April 4 (Bloomberg) -- Finnair Oyj hired Pekka Vauramo as its new chief executive officer from Cargotec Oyj, five weeks after previous chief Mika Vehvilaeinen travelled in the other direction to take charge of the crane and forklift manufacturer.
Vauramo joins Finnair on June 1, the Vantaa-based carrier said in a statement today. The 55-year-old currently works in Hong Kong as chief operating officer of Cargotec’s MacGregor unit, a supplier of loading and access gear for ships and ports.
Finnair snapped a four-year run of annual losses last year as its focus on Asian traffic begins to pay off. The carrier said Vauramo’s knowledge of the continent was a factor in his appointment as it builds Helsinki into a hub for travel between Europe and destinations in Japan, South Korea and China.
“We were not trying to find an aviation specialist,” Chairman Klaus Heinemann said at the press briefing. “The most important thing was to find somebody who’s a good leader, a good change-and-process manager, and who understands Asia well.”
Vauramo, who has a master’s degree in mining from Helsinki University of Technology, began his managerial career at Sandvik AB of Sweden, the world’s biggest maker of metal-cutting tools, in 1985. He joined Helsinki-based Cargotec in 2007, working in roles including deputy CEO before moving to Hong Kong in 2010.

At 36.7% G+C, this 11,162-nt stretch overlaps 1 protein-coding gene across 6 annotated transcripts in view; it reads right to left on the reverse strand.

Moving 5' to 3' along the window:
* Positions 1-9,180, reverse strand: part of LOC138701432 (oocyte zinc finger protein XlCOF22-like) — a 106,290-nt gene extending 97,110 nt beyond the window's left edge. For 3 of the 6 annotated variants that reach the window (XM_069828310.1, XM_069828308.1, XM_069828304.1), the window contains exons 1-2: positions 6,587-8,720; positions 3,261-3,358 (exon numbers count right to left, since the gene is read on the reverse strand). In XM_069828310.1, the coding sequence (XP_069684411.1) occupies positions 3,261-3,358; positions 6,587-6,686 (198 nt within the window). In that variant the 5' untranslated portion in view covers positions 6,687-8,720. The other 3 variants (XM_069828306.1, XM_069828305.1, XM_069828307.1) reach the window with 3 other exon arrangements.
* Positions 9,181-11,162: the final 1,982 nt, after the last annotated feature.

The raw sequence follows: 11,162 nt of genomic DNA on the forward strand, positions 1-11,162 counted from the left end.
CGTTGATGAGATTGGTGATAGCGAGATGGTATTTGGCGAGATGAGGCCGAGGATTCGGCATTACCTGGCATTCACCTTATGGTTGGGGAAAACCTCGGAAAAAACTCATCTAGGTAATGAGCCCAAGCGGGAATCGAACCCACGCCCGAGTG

“Finnair has a desire to grow, we have a good strategy and we know where the growth potential is,” Vauramo said at the briefing in Vantaa. “Investing in new equipment is essential to improving competitiveness amid increasing fuel costs.”
The new CEO will also take charge of a cost-cutting drive begun in 2011 which aims to pare expenses by 140 million euros ($180 million) through 2013 and 200 million euros by the end of next year. He’ll be paid a base salary of 51,500 euros a month, plus an anticipated 30 percent bonus.
Vehvilaeinen, aged 52, left Finnair to head up Cargotec on March 1. The airline’s CEO for three years, he had previously worked in executive posts at phone maker Nokia Oyj from 1992.
The Finnish government will seek parliamentary approval this spring to lower its 56 percent stake below the current legal minimum of 50.1 percent, Heidi Hautala, minister for state shareholdings, said March 27, according to broadcaster YLE.
“The government taking a more flexible position would enhance our options to grow,” Heinemann said today. “Finnair also has to convince the financial markets that its ability to perform financially will be better and less volatile.”
Finnair traded 0.4 percent lower at 2.71 euros as of 1:05 p.m. in Helsinki, paring gains this year to 14 percent.